Home' North Harbour News : February 11th 2011 Contents Public Notices
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Top fans: Doctor Who researcher and New Zealand fan club president Paul Scoones with wife and fellow fan Rochelle.
Photo: BEN WATSON
news.co.nz to hear Paul
Scoones talk about being a
Timelord fans love their Daleks
By LIZ WILLIS
Doctor Who fan Paul Scoones
met his wife through an
obsession with the world's
longest-running sci-fi series --
and now makes a living from
it.He's the New Zealand fan
club president of the series
and is paid to write infor-
mation subtitles for Dr Who
Mr Scoones came to the
attention of the BBC through
his club magazine.
Watching old Doctor Who
episodes and researching
them now helps pay the bills.
He has also been com-
missioned to write two books
on the long-running Doctor
Daleks and doctors entered
the Takapuna resident's life
when he was six.
Though terrified, I always
wanted to watch it,'' Mr
Most kids had a thing of
daring themselves to watch,''
He'd started collecting mem-
orabilia by 11 and the only
Doctor Who-free zone in his
house is the lounge.
Marrying a fellow Doctor
Who fan didn't help.
Wife Rochelle's collection
and sci-fi collectibles business
competes for space.
The popularity of Doctor
Who with a new generation
helps them make a living.
Mr Scoones says the show is
unusual because you can
change the entire cast, and
people will still watch it. Peter
Davison is his favourite out of
the 11 Doctors for his under-
stated nature and sly sense of
The show kicked off in 1963
but skipped a generation when
it went off air for about 15
years from 1989. It was
initially loved for its creative,
low-budget special effects but
the doctor's travels are now
Like any fans there is dis-
agreement about whether it's
good or bad. The majority of
them have embraced it.''
The doctor also became a
sex symbol with the arrival of
David Tennant attracting
many female fans.
Rochelle Scoones was only
one of two female fans when
she joined the New Zealand
club. Now the majority of fans
Most fans were either single
men or men whose partners
couldn't stand the show in the
club's early days.
Mr Scoones is delighted at
the broader popularity of the
series and says his young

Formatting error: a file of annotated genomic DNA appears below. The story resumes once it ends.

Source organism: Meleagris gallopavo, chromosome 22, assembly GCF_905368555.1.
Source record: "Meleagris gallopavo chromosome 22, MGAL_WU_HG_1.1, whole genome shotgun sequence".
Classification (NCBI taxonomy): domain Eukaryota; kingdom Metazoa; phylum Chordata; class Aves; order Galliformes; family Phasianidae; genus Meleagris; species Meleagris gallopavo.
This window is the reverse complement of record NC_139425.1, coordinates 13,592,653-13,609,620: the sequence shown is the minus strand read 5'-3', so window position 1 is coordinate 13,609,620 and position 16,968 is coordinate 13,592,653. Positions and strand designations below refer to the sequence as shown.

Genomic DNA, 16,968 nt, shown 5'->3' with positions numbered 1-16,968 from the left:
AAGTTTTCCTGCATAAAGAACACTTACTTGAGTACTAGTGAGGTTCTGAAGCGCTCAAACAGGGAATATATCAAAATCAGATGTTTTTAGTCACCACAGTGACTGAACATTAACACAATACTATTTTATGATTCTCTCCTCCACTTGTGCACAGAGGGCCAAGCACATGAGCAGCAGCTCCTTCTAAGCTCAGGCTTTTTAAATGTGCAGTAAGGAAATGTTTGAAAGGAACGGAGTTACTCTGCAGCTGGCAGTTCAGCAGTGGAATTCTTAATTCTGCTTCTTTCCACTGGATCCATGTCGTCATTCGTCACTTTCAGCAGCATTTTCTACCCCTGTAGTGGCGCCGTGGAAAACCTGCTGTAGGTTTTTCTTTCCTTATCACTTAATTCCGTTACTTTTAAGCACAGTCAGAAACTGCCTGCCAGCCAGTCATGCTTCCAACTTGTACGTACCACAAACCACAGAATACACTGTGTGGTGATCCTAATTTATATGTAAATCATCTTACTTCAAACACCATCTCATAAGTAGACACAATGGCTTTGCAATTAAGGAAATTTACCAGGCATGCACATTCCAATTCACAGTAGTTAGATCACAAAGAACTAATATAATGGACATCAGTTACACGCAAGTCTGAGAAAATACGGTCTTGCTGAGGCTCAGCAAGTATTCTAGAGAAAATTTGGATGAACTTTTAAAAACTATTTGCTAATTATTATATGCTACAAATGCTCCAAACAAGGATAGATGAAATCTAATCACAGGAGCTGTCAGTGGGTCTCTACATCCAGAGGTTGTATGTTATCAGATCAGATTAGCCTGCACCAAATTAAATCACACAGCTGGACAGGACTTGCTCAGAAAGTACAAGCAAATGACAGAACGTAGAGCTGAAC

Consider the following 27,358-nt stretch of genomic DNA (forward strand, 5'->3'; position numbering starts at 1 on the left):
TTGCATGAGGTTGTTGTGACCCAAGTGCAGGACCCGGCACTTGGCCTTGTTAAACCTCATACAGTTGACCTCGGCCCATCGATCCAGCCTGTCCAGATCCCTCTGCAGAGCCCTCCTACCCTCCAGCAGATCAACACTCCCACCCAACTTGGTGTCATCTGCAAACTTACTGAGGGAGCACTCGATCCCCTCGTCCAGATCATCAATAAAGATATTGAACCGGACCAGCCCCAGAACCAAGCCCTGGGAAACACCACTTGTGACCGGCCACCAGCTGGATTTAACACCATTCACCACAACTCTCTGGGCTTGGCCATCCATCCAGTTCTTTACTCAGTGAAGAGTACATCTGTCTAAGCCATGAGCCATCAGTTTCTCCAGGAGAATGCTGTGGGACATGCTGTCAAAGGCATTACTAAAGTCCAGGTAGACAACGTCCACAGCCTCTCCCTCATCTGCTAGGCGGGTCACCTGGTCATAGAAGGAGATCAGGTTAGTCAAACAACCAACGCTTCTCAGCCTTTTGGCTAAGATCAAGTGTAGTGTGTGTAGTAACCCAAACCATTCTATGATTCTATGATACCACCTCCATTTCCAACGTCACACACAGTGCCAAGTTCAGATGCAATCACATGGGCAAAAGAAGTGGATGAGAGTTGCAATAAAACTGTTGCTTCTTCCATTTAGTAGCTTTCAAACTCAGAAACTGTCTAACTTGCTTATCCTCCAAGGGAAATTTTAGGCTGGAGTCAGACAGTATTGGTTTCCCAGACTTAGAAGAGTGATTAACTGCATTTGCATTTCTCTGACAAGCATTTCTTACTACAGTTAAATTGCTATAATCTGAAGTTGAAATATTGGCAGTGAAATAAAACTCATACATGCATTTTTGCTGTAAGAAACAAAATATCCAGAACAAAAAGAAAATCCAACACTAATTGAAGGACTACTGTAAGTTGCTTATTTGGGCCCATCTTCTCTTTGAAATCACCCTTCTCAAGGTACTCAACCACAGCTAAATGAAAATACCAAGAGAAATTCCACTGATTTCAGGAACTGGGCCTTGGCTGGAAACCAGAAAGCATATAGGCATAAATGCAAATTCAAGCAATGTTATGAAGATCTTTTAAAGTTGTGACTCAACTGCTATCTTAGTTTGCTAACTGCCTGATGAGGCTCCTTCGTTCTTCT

nephews enjoy old episodes
right back to the beginning.
But for ardent fans like Mr
Scoones there is sadness that
there will forever be gaps in
their Doctor Who collection.
That's because the BBC
destroyed many earlier
episodes because the record-
ings posed a fire risk.
A number have been
returned to the BBC, includ-
ing a New Zealand print Mr
Scoones tracked down.
Go to www.doctorwho.org.nz
to join the New Zealand Doctor
Who Fan Club.
Programme changes lives with literacy
Hard at work: EasiYo chief executive Paul O'Brien with worker Sione Leaaepeni, who has completed
a literacy programme through the company.
Photo: BEN WATSON
Sione Leaaepeni could
hardly read English when he
started his job at Albany's
Now the packing assistant
is finding it easier to do basic
tasks at work thanks to a lit-
eracy programme organised
by the company.
Mr Leaaepeni immigrated
to New Zealand from Tonga
to seek a better life for his
employees at the factory who
took part in a government-
funded English and numer-
The Skills4Work course
taught him how to fill out
safety and packing forms
properly. Participants who
completed the course were
presented with a certificate.
It was the first certificate Mr
Leaaepeni had received.
The company's chief execu-
tive Paul O'Brien is proud of
his workers' achievements.
We quickly identified that
many of our staff needed to
learn basic English literacy
and now feel that the course
has helped improve work-
place confidence, wellbeing
and safety levels on the fac-
tory floor,'' he says.
Many of the packers are
from the Pacific Islands.
Having skilled workers is
valuable because the com-
pany cannot afford to have
its brand name tarnished,
Mr O'Brien says. Mr Lea-
aepeni is a loyal, hard work-
ing employee and he is
happy to be able to help him
further his career.
Mercury Energy Movies by
Moonlight are running at
Films such as Inception,
Twilight and the Karate Kid are
showing at Rosedale Park in
Albany on March 4.
Others under the Movies in
Parks programme are at
Dudding Reserve in Little Shoal
Bay and Milford Beach
A Taste of Kiwi, a series of
acclaimed movies featuring
home grown talent such as Boy
and The Lovely Bones, is at
Collins Park in Greenhithe.
co.nz for more information.
NORTH HARBOUR NEWS, FEBRUARY 11, 2011
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